Structural and functional characterization of gastric mucosa and central nervous system in histamine H2 receptor-null mice

Yasushi Fukushima, Takayuki Shindo, Motonobu Anai, Toshihito Saitoh, Yuhui Wang, Midori Fujishiro, Yoshio Ohashi, Takehide Ogihara, Kouichi Inukai, Hiraku Ono, Hideyuki Sakoda, Yukiko Kurihara, Miho Honda, Nobuhiro Shojima, Harumi Fukushima, Yukiko Haraikawa-Onishi, Hideki Katagiri, Yasuhito Shimizu, Masao Ichinose, Takashi IshikawaMasao Omata, Ryozo Nagai, Hiroki Kurihara, Tomoichiro Asano

Research output: Contribution to journalArticlepeer-review

22 Citations (Scopus)

Abstract

To examine the physiological role of the histamine H2 receptor, histamine H2 receptor-null mice were generated by homologous recombination. Histamine H2 receptor-null mice, which developed normally and were fertile and healthy into adulthood, exhibited markedly enlarged stomachs and marked hypergastrinemia. The former was due to hyperplasia of gastric gland cells (small-sized parietal cells, enterochromaffin-like cells and mucous neck cells which were rich in mucin), but not of gastric surface mucous cells, which were not increased in number as compared with those in wild-type mice despite the marked hypergastrinemia. Basal gastric pH was slightly but significantly higher in histamine H2 receptor-null mice. Although carbachol but not gastrin induced in vivo gastric acid production in histamine H2 receptor-null mice, gastric pH was elevated by both muscarinic M3 and gastrin antagonists. Thus, both gastrin and muscarinic receptors appear to be directly involved in maintaining gastric pH in histamine H2 receptor-null mice. Interestingly, gastric glands from wild-type mice treated with an extremely high dose of subcutaneous lansoprazole (10 mg/kg body weight) for 3 months were very similar to those from histamine H2 receptor-null mice. Except for hyperplasia of gastric surface mucous cells, the findings for gastric glands from lansoprazole-treated wild-type mice were almost identical to those from gastric glands from histamine H2 receptor-null mice. Therefore, it is possible that the abnormal gastric glands in histamine H2 receptor-null mice are secondary to the severe impairment of gastric acid production, induced by the histamine H2 receptor disruption causing marked hypergastrinemia. Analyses of the central nervous system (CNS) of histamine H2 receptor-null mice revealed these mice to be different from wild-type mice in terms of spontaneous locomotor activity and higher thresholds for electrically induced convulsions. Taken together, these results suggest that (1) gastrin receptors are functional in parietal cells in histamine H2 receptor-null mice, (2) abnormal gastric glands in histamine H2 receptor-null mice may be secondary to severe impairment of gastric acid production and secretion and (3) histamine H2 receptors are functional in the central nervous system.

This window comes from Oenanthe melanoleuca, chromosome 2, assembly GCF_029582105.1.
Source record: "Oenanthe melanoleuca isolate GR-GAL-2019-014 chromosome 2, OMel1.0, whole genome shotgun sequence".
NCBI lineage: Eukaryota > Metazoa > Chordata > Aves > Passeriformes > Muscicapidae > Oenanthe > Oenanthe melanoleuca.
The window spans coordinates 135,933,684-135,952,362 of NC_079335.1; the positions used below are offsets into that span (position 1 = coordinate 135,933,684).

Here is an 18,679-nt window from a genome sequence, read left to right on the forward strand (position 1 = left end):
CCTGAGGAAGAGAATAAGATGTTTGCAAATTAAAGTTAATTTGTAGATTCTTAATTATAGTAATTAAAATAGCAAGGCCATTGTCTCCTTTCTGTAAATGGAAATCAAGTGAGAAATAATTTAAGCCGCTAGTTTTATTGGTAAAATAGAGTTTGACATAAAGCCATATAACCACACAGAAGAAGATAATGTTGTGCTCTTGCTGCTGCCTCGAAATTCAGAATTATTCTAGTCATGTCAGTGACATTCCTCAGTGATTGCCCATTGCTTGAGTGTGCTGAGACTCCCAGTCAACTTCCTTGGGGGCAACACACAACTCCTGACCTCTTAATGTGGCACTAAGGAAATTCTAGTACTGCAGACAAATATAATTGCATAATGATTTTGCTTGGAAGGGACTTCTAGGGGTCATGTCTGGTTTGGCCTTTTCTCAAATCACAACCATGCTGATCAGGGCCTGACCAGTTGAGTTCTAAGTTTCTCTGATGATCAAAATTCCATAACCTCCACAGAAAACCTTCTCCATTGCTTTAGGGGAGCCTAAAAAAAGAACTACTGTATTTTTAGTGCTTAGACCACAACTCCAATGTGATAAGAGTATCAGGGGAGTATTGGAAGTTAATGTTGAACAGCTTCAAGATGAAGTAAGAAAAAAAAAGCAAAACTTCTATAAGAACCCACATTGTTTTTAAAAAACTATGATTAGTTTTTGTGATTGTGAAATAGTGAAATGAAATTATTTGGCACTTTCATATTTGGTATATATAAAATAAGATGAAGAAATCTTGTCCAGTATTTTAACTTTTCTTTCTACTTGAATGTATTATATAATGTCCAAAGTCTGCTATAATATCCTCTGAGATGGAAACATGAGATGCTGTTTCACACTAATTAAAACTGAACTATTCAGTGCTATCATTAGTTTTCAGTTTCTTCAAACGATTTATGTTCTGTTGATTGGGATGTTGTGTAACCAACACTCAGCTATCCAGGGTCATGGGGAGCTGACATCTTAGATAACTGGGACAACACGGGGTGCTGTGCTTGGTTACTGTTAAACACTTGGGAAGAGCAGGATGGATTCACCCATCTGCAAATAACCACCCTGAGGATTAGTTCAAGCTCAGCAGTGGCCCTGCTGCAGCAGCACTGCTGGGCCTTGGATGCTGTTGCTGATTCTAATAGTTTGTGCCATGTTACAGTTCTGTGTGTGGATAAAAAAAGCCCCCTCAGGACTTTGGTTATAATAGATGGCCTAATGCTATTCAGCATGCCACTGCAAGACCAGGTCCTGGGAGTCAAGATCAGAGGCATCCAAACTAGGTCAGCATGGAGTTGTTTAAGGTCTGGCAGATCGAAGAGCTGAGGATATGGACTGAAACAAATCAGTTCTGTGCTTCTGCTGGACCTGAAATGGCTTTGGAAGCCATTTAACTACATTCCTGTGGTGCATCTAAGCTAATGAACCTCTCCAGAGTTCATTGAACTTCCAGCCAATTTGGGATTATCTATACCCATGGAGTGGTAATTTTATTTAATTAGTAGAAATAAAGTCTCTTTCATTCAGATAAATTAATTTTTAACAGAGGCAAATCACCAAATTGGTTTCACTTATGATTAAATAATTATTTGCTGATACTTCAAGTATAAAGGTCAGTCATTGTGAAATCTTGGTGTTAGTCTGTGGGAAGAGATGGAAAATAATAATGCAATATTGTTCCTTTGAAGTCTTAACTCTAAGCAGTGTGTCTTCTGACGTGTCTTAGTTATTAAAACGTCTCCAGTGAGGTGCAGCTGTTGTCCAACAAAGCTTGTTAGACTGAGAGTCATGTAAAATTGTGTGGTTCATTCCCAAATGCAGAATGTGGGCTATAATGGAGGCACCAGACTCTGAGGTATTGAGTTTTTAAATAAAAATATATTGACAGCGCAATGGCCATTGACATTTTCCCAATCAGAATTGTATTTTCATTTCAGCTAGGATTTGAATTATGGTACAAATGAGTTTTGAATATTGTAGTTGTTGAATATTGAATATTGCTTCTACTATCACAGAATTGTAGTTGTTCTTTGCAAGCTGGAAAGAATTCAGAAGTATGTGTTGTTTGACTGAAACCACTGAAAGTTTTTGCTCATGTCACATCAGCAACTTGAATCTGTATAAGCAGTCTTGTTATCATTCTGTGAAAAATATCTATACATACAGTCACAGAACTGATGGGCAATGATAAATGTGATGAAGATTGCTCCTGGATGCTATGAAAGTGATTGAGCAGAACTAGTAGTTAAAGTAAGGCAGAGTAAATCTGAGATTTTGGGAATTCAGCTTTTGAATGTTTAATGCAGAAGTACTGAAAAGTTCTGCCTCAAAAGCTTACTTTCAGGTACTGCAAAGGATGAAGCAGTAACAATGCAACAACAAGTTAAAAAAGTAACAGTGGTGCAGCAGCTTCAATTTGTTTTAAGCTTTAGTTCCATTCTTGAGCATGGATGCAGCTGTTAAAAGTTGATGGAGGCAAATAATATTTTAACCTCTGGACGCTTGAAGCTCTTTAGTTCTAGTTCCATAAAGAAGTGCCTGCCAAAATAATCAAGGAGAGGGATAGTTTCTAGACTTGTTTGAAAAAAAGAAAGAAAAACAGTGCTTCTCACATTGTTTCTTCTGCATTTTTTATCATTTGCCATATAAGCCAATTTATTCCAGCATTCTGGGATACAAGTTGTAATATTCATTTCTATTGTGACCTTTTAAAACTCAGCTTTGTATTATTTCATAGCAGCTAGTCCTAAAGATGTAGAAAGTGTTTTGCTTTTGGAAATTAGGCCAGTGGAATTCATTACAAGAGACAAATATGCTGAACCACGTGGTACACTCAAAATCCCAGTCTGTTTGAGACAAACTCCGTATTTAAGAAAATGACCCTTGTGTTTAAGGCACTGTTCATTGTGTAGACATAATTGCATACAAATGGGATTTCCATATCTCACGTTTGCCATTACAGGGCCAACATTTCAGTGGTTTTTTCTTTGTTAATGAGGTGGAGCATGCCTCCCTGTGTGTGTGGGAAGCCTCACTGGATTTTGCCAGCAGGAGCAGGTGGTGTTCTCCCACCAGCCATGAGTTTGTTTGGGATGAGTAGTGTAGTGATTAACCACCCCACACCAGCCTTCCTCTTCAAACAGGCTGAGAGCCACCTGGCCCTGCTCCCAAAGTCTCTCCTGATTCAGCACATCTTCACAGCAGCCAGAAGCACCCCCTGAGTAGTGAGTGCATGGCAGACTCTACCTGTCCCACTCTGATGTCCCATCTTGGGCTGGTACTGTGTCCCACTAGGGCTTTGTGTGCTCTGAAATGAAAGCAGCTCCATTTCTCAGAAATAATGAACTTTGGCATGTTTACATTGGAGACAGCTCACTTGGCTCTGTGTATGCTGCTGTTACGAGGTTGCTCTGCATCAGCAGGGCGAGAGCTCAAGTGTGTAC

Original languageEnglish
Pages (from-to)47-58
Number of pages12
JournalEuropean Journal of Pharmacology
Volume468
Issue number1
DOIs
Publication statusPublished - 2003 May 2
Externally publishedYes

Keywords

  • Central nervous system
  • Gastric mucosa
  • Histamine H receptor

ASJC Scopus subject areas

  • Pharmacology

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